Bosnian Man Convicted in Boston for Concealing Role as Srebrenica Executioner

A Bosnian immigrant was convicted Wednesday on charges he concealed his role as an executioner during the 1995 Srebrenica massacre so he could get into the United States.

Marko Boskic, 41, was living in Peabody and working in construction when he was arrested on immigration fraud charges in 2004. He was charged with lying on his refugee application and later on his application to become a permanent U.S. resident.

A federal jury found Boskic guilty of two charges he concealed his military record on his applications.

It acquitted him on three other charges, including that he lied when he initially concealed his military service during a 2004 interview with federal officials, and that he lied on immigration applications when he was asked if he had ever persecuted or killed anyone on the basis of their race, religion, ethnicity or political beliefs.

Prosecutors said Boskic eventually admitted that he was a soldier in a Serb military unit and helped in the executions of 1,200 Muslim men and boys at Srebrenica, where some 8,000 Bosnian Muslims were murdered in 1995 as part of ethnic cleansing by Serb separatists. It was the largest massacre in Europe since World War II.

Boskic's lawyer maintained he had been a prisoner in a Serbian concentration camp whose life was threatened if he didn't participate in the massacre.

Boskic faces a maximum sentence of 10 years in prison on each of the two document-fraud charges. He also faces deportation to Bosnia-Herzegovina.

"Obviously his defense was he did it under threat of death and it wasn't based on any ethnic cleansing," U.S. Attorney Michael Sullivan said.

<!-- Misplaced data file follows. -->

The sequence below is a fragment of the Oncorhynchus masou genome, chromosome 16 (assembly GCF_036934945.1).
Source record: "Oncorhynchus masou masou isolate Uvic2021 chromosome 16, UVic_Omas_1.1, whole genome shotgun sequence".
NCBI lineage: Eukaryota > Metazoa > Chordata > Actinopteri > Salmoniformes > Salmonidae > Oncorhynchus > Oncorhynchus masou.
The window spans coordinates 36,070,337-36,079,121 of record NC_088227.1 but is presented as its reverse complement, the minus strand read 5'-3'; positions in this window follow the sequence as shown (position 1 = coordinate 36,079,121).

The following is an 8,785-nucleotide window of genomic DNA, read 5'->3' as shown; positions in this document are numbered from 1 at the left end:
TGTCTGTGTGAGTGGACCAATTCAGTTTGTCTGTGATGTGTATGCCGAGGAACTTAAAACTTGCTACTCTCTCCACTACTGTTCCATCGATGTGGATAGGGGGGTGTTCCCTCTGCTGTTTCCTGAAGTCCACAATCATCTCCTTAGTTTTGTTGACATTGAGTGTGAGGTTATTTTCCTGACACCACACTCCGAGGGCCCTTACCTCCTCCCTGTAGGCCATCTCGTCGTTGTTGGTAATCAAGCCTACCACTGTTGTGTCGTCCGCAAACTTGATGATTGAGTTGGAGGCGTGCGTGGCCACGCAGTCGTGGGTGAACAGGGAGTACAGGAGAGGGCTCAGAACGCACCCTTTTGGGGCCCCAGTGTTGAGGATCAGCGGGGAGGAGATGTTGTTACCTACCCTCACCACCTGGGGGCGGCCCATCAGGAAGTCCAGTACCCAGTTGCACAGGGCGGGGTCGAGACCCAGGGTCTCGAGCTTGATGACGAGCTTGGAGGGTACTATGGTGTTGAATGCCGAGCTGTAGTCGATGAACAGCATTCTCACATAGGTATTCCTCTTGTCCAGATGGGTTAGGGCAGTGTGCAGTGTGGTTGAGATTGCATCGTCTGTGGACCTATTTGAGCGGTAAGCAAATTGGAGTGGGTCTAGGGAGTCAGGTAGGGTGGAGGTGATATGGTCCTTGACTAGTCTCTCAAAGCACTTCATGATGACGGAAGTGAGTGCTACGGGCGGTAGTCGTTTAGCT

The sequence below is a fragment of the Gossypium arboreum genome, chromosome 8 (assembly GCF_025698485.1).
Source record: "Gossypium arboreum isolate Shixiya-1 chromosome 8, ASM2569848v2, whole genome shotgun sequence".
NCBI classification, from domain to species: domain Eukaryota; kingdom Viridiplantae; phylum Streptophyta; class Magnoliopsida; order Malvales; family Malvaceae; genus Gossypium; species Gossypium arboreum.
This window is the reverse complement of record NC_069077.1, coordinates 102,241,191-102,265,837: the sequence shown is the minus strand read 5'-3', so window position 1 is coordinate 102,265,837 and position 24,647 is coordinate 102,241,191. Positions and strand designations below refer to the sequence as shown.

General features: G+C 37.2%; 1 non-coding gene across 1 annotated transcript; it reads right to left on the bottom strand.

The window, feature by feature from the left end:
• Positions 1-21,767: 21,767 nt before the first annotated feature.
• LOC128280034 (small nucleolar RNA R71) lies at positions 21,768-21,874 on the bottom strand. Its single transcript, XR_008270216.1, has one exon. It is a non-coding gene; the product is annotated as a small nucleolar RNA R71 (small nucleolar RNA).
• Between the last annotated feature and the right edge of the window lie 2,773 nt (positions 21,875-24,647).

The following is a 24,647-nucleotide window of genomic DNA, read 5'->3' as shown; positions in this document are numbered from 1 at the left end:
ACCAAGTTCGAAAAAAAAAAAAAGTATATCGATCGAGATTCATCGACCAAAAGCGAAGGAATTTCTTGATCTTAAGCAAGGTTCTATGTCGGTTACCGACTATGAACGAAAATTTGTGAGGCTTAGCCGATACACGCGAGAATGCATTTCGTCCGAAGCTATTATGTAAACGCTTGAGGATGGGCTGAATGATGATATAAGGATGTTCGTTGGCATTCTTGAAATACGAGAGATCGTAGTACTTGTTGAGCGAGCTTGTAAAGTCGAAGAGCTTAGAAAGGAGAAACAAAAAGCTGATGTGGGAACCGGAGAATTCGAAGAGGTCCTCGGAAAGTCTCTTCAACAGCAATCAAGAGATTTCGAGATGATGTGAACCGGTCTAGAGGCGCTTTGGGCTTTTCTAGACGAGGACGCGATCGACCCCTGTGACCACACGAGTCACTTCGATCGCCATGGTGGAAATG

Boskic was not charged with war crimes. But during his trial, the jury heard testimony from two survivors of the Srebrenica massacre who described in chilling detail how soldiers herded hundreds of Muslims to a field, then lined them up in groups of 10 and shot them. The survivors said they hid under bodies and eventually escaped.

Prosecutors said Boskic listed his compulsory military service with the Yugoslav army on his immigration forms, but did not list his service with the 10th Sabotage Detachment, a notorious Serb military unit that participated in the Srebrenica massacre.

Defense attorney Max Stern told jurors Boskic, a Croatian and Roman Catholic, was also a victim of the warn-torn Balkans.

Boskic was held in a Serb concentration camp, forced to join the detachment, then ordered to participate in the mass execution of Muslims at Srebrenica on July 11, 1995. When he refused, a unit commander held a pistol to his head and threatened to kill him, his attorney said.

Stern said jurors believed Boskic did not act of his own will in the massacre.

"They totally accepted the fact that he was compelled to participate in the mass execution," Stern said.